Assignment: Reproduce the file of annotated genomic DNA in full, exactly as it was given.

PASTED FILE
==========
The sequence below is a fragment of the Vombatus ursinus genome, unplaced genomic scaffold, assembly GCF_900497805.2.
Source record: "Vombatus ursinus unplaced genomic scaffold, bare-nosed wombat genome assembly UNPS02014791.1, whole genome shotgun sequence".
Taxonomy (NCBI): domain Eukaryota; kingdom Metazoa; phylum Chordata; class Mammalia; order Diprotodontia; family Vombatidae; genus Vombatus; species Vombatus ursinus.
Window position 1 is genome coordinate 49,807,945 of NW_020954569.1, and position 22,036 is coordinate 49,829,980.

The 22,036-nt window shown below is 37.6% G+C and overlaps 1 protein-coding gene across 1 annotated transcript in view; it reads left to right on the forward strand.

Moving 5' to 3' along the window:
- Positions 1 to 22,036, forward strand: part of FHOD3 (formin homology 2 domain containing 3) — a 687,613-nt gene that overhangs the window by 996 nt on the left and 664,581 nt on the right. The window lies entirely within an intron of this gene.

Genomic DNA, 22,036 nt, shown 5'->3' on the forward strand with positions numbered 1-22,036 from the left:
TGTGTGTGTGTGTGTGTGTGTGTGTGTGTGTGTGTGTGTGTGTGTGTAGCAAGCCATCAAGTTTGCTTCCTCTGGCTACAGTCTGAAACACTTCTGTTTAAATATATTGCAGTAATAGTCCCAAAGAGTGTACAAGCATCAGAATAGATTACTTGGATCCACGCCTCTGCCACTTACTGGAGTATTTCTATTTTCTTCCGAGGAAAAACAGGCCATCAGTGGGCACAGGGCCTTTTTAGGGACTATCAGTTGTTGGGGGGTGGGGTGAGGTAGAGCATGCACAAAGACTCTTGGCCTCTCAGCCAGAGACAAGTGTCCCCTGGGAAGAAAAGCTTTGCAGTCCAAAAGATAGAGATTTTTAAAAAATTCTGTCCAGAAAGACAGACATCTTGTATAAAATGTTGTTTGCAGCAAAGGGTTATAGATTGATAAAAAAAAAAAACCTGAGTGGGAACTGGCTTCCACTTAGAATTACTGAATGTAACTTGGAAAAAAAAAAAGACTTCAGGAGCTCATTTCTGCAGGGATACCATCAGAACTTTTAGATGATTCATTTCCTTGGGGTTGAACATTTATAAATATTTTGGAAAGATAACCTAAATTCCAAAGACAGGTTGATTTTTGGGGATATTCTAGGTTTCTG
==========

The sequence below is a fragment of the Vombatus ursinus genome, unplaced genomic scaffold, assembly GCF_900497805.2.
Source record: "Vombatus ursinus unplaced genomic scaffold, bare-nosed wombat genome assembly UNPS02014791.1, whole genome shotgun sequence".
Taxonomy (NCBI): domain Eukaryota; kingdom Metazoa; phylum Chordata; class Mammalia; order Diprotodontia; family Vombatidae; genus Vombatus; species Vombatus ursinus.
Window position 1 is genome coordinate 49,807,945 of NW_020954569.1, and position 22,036 is coordinate 49,829,980.

The 22,036-nt window shown below is 37.6% G+C and overlaps 1 protein-coding gene across 1 annotated transcript in view; it reads left to right on the forward strand.

Moving 5' to 3' along the window:
- Positions 1 to 22,036, forward strand: part of FHOD3 (formin homology 2 domain containing 3) — a 687,613-nt gene that overhangs the window by 996 nt on the left and 664,581 nt on the right. The window lies entirely within an intron of this gene.

Genomic DNA, 22,036 nt, shown 5'->3' on the forward strand with positions numbered 1-22,036 from the left:
TGTGTGTGTGTGTGTGTGTGTGTGTGTGTGTGTGTGTGTGTGTGTGTAGCAAGCCATCAAGTTTGCTTCCTCTGGCTACAGTCTGAAACACTTCTGTTTAAATATATTGCAGTAATAGTCCCAAAGAGTGTACAAGCATCAGAATAGATTACTTGGATCCACGCCTCTGCCACTTACTGGAGTATTTCTATTTTCTTCCGAGGAAAAACAGGCCATCAGTGGGCACAGGGCCTTTTTAGGGACTATCAGTTGTTGGGGGGTGGGGTGAGGTAGAGCATGCACAAAGACTCTTGGCCTCTCAGCCAGAGACAAGTGTCCCCTGGGAAGAAAAGCTTTGCAGTCCAAAAGATAGAGATTTTTAAAAAATTCTGTCCAGAAAGACAGACATCTTGTATAAAATGTTGTTTGCAGCAAAGGGTTATAGATTGATAAAAAAAAAAAACCTGAGTGGGAACTGGCTTCCACTTAGAATTACTGAATGTAACTTGGAAAAAAAAAAAGACTTCAGGAGCTCATTTCTGCAGGGATACCATCAGAACTTTTAGATGATTCATTTCCTTGGGGTTGAACATTTATAAATATTTTGGAAAGATAACCTAAATTCCAAAGACAGGTTGATTTTTGGGGATATTCTAGGTTTCTG